It is very possible, interrupted Sopbronius, that the Opinions of Mankind may be influenced by their Tempers. The Fruit, no Doubt, will partake of the Nature of the Soil. But Pbiloclet st»ouki remember, that the fame Observation wiil serve to explain the Rise of his Sentiments, iW less than mine. I am, however, very willing 'to confess, that I am always ashamed of being pleased, where I cannot assign the Cause; and. am extremely apt to suspect my Judgment concerning any Object, that moves my Passion. For" this Reason, I mould hardly send my Disciple to the School of Arts (for there, Pbilocles, you seemed to be pointing) for his Instruction in the Truth of severe Philosophy. A good Picture, a well-executed Statue, or a fine Style, give me (so far as I am able to discover clearly their respective Beauties) some Degree of Pleasure. But when the professed Admirers, the Connoisseurs in these several Arts, talk of their nameless Graces, their certain inexplicable Delicacies, and I know not what other fine Terms, of which they themselves do not pretend to explain the Meaning ; there, I

conseis, confess, I am left behind, 'and reserve my Rapture, till I receive my Conviction.

For tell me, Philocks, what is this Delicacy, either in the Arts or Conduct of Life, which you are constantly extolling in such high Strains, and with such an Air .of Earnestness, as if you were persuaded that there is something in it real and substantial?

Phihcles was going to reply; when a Servant informed them that tupper was upon the TableHowever, in their Way to the House, he took Occasion, from the beautiful Scenes they passedi to throw out some general Reflexions in Support of his favourite Doctrine : for he was determined to omit no Opportunity of drawing his Friend into the Love and Study of Refinement, the Disregard to which Accomplishment he looked upon as the chief Deficiency in the Character of Sopbronius.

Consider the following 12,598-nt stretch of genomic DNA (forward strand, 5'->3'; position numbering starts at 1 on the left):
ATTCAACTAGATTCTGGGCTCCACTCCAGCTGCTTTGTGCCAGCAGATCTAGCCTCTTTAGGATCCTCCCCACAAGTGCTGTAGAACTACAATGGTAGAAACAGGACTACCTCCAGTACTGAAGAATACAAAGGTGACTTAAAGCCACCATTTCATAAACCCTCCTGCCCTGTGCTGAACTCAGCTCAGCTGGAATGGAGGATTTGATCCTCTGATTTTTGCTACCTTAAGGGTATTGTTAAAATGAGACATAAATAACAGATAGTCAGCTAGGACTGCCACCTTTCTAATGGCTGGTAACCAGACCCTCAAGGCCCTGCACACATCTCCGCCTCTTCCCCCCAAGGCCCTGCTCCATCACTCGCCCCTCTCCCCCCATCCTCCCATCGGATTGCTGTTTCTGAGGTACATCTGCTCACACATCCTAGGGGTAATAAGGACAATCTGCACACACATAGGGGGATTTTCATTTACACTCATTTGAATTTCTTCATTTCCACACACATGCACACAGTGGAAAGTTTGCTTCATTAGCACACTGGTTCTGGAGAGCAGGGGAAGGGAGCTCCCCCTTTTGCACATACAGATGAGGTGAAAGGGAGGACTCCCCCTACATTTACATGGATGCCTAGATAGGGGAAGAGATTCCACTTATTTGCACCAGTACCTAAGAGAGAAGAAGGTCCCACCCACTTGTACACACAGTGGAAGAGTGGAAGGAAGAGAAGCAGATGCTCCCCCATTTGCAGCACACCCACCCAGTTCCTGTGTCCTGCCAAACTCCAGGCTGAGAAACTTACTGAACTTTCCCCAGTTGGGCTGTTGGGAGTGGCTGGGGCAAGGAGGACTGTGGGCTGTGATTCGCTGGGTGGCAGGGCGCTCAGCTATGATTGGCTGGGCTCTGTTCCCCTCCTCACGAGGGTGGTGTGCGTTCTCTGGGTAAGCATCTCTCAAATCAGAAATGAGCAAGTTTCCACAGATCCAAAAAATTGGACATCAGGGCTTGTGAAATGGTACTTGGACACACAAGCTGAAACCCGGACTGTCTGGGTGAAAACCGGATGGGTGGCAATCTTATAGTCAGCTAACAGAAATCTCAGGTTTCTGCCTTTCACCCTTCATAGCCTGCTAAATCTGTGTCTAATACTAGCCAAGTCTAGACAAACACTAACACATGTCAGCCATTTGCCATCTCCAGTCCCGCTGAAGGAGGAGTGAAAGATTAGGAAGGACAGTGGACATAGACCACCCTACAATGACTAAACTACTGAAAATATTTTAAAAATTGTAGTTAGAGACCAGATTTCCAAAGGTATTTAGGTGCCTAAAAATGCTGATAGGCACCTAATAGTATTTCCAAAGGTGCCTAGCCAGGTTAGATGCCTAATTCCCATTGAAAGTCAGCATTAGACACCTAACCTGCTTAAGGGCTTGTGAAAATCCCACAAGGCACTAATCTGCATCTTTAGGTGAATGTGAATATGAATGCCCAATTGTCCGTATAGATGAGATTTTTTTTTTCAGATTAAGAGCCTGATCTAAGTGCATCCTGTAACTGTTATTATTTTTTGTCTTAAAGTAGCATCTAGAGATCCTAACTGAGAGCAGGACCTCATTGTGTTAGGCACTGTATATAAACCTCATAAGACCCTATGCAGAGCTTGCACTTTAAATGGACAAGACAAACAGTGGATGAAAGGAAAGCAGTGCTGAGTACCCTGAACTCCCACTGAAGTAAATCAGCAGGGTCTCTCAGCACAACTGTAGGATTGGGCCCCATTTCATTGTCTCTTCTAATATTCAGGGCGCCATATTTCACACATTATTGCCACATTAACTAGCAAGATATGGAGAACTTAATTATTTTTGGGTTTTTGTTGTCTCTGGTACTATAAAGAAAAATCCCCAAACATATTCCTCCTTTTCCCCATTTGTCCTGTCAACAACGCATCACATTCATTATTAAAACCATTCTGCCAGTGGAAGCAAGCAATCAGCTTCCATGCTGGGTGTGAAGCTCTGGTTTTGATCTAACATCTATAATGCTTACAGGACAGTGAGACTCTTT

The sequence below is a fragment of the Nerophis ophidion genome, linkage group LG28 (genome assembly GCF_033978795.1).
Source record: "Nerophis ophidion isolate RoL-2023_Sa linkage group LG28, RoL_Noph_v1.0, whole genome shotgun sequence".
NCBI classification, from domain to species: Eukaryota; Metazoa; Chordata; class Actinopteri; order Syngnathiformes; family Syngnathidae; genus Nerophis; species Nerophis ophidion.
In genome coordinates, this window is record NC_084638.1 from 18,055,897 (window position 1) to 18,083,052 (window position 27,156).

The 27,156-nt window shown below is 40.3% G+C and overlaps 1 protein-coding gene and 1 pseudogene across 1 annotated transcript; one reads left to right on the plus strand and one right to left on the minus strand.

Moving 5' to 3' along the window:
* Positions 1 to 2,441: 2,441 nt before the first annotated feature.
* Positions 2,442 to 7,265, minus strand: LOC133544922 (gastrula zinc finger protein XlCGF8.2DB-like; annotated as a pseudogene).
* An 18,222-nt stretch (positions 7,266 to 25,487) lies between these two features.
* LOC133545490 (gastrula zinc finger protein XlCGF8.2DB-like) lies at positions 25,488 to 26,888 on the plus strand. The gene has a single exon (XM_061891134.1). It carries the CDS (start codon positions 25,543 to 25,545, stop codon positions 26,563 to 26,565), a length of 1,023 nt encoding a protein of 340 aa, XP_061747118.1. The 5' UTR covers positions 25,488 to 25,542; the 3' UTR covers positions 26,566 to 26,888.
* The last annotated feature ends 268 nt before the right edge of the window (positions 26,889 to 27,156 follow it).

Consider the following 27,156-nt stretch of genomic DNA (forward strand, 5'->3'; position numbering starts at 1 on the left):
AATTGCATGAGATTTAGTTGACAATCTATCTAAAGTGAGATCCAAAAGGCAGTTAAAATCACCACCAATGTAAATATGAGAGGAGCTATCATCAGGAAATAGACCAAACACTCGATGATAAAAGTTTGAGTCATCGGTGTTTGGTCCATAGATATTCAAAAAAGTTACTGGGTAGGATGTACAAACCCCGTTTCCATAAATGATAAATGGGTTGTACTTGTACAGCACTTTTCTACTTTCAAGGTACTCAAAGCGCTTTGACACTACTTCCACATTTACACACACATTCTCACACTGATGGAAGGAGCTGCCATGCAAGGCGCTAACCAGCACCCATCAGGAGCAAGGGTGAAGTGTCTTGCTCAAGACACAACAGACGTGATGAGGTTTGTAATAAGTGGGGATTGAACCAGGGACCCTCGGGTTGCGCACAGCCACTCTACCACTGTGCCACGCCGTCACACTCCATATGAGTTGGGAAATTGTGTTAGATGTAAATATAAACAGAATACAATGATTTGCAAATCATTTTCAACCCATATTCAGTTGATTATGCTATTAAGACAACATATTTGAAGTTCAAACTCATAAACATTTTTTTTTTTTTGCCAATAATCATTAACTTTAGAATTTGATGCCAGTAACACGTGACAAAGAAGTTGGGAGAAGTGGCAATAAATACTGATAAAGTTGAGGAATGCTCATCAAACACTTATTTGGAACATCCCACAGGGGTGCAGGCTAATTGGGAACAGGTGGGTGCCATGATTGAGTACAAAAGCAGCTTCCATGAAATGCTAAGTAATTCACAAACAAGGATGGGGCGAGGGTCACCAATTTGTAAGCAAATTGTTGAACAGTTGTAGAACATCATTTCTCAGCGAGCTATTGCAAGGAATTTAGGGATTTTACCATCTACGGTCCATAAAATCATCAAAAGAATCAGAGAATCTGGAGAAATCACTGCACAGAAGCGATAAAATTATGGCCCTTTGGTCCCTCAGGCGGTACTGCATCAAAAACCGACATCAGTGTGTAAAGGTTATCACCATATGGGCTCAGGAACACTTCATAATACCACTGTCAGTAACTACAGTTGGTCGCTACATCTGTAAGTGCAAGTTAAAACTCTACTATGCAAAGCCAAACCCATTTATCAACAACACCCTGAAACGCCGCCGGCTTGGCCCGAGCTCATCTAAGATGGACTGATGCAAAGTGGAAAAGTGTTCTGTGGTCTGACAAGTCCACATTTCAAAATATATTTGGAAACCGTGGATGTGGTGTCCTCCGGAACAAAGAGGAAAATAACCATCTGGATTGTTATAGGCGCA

DIALOGUE

DIALOGUE II.

AS Sopbronius is an early riser, he was amufing himself in the Library, before Pbilocles was yet stirring. But his Friend, perceiving it now Day, soon followed him thither, being unwilling to lose any Opportunity of enjoying a Converfation, in which he sound himself often instructed, and always entertained.

How happy (faid Pbilocles entering the Room) how happy would it be for the fashionable World, were they as well acquainted " with this sweet "Hour of Prime," as you, Sopbronius, are, who seldom suffer the Sun to rise upon you in Bed!

Rather, replied Sopbronius, how much happier would it be for the World in general, would certain active Spirits be persuaded to slumber Life away! since they wake but to pursue their Ambition, or vent their Impertinences, and rife only to embroil or miflead Mankind.

Undoubtedly, faid Pbilocles, if many of those, whose Actions fill our Histories, or whose Speculations swell our Libraries, had passed their whole Lives in profound Sleep; the World would have been obliged to them for their Repose, but can only now lament that they were ever awake.

I was reading the other Day (continued he) a Treatise upon Bees: The ingenious Author,

speaking